There are some people who love to spend time shopping at a grocery store, while others want to get in and out as fast as possible. But rushing through a trip to the supermarket can result in shoppers making some huge mistakes that they aren’t even aware of.
Well, Thrillist talked with grocery store workers in five different states to find out the biggest mistakes shoppers are making during their trip to the supermarket, and some of them may surprise you.
Mistakes you’re making in the supermarket include:
- Not looking high and low – Supermarkets know that most people shop at eye level so they put the most expensive things where you’re eyes can see them easiest. There’s a better chance of finding discounted items if you look at either high or low shelves, with generic brands usually at knee level, and just as good as the well-known brands.
- Missing “by volume” pricing – The price listed on the shelf usually lists the actual price as well as the price per unit, which will tell you whether you’re getting a good price by per item. This is particularly helpful with bulk items.
- Failing to negotiate – Believe it or not, it is possible to negotiate a better price on items either with the manager or the checker. This usually works on items that may be dented, fruits that look old, old bakery items, etc.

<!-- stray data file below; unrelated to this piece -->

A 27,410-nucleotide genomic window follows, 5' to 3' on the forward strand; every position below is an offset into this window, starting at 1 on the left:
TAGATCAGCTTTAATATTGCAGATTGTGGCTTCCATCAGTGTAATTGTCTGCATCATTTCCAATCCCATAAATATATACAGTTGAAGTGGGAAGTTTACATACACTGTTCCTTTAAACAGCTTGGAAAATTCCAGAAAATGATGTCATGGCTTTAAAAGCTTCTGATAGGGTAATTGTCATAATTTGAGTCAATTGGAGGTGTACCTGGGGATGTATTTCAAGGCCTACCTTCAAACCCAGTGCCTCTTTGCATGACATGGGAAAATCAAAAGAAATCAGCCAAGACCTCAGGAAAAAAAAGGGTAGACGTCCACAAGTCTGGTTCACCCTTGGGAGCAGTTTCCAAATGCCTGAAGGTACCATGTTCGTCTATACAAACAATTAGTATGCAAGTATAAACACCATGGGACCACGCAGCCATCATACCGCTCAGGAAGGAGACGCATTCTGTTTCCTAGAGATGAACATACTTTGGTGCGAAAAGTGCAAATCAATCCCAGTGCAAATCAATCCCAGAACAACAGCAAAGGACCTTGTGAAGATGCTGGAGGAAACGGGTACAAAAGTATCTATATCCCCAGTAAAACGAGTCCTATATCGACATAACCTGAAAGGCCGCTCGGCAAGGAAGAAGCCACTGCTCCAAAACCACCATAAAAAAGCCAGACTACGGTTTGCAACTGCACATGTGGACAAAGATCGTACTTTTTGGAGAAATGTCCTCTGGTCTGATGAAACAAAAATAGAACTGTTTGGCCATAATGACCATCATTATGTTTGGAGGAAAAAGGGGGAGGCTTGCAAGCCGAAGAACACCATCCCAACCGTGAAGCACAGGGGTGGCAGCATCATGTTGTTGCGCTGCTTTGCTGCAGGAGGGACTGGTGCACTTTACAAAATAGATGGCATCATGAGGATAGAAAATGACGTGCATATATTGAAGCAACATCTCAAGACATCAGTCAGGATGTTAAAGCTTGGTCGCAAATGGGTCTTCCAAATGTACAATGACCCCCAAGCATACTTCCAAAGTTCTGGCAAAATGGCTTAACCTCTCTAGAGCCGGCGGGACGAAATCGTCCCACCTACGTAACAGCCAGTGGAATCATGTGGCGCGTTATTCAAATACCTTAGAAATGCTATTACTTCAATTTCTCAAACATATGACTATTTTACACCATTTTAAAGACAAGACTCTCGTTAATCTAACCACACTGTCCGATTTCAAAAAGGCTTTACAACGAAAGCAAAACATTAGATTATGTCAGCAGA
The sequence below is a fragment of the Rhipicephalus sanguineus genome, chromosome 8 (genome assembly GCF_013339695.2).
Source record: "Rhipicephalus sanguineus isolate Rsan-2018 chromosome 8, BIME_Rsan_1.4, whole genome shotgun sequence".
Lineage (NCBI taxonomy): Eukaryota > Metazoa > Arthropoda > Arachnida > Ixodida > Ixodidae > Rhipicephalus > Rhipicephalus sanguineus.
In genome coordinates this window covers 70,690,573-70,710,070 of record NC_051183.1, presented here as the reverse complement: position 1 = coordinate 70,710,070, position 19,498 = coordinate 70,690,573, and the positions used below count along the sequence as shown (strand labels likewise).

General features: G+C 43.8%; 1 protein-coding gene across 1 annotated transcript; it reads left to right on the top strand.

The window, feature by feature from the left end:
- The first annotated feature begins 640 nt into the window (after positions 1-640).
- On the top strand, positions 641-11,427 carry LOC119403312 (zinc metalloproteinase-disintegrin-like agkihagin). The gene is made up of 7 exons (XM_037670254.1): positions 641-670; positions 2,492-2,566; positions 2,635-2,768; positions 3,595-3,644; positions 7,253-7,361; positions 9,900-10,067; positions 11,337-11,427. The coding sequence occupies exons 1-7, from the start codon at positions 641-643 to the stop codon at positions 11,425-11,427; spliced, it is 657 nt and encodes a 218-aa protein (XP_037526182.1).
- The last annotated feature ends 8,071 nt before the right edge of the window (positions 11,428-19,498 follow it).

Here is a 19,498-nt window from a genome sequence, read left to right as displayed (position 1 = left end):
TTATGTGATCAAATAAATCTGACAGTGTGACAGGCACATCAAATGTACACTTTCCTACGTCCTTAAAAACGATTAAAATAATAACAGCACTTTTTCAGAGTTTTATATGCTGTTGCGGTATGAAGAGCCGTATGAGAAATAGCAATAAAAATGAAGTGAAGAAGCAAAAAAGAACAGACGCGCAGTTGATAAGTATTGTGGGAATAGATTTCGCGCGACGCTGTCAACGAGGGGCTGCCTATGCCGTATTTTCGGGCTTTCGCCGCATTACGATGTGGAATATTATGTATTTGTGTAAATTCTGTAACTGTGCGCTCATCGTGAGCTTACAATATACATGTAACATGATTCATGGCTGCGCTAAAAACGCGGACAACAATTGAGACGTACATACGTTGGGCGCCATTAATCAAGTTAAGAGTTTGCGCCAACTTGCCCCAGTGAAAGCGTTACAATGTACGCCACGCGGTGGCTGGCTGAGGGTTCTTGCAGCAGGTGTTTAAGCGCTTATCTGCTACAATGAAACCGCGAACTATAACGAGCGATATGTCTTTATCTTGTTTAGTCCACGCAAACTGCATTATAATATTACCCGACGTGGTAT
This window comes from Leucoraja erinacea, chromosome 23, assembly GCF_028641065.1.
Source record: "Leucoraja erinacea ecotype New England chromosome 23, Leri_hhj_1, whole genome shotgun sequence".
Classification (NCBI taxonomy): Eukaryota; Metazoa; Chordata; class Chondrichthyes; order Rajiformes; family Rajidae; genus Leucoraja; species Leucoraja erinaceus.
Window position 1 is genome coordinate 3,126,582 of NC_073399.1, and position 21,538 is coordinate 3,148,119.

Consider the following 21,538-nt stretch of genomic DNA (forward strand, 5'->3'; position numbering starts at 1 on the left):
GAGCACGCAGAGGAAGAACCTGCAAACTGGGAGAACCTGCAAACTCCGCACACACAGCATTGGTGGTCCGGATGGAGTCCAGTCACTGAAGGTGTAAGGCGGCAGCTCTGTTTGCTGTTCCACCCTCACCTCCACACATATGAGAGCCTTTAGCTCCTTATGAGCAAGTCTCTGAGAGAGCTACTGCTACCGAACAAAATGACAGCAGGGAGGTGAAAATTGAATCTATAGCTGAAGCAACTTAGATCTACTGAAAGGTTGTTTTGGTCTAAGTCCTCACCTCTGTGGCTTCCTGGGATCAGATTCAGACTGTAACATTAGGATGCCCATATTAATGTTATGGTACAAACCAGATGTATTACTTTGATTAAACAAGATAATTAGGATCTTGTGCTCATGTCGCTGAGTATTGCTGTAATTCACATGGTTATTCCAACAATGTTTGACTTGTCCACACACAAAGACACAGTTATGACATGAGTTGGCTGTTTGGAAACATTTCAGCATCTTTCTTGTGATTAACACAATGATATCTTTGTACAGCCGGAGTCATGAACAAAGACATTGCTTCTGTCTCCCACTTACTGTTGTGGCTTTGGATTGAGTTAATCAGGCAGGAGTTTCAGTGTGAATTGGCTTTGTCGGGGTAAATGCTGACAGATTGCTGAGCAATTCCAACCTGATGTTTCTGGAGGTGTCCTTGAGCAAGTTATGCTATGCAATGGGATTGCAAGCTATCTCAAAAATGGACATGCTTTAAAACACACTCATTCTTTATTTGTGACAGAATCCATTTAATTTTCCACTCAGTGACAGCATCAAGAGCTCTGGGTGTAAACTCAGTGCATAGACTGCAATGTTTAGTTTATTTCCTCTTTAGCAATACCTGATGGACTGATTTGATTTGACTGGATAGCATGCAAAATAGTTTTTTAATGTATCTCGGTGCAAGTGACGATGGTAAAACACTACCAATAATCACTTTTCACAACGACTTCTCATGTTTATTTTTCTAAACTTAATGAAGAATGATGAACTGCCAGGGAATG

- Buying meat from the front of the fridge – While meat usually has an expiration date, some markets may not stick to it. The insiders say some will just smell the meat and if it smells fine slap a new date on it, and then put it in the front of the display hoping it will sell faster. They suggest going towards the back of a display to get the freshest stuff.
- Not bringing baby wipes – Those carts you are using probably have a lot of germs, so using them without wiping them down first is just plain gross.
- Not checking a store’s health inspection – While restaurants have to post their inspection ratings, grocery stores don’t. There’s no way for the average shopper to know what’s going on behind the scenes at their store, unless they take the step to check out the ratings with the health department.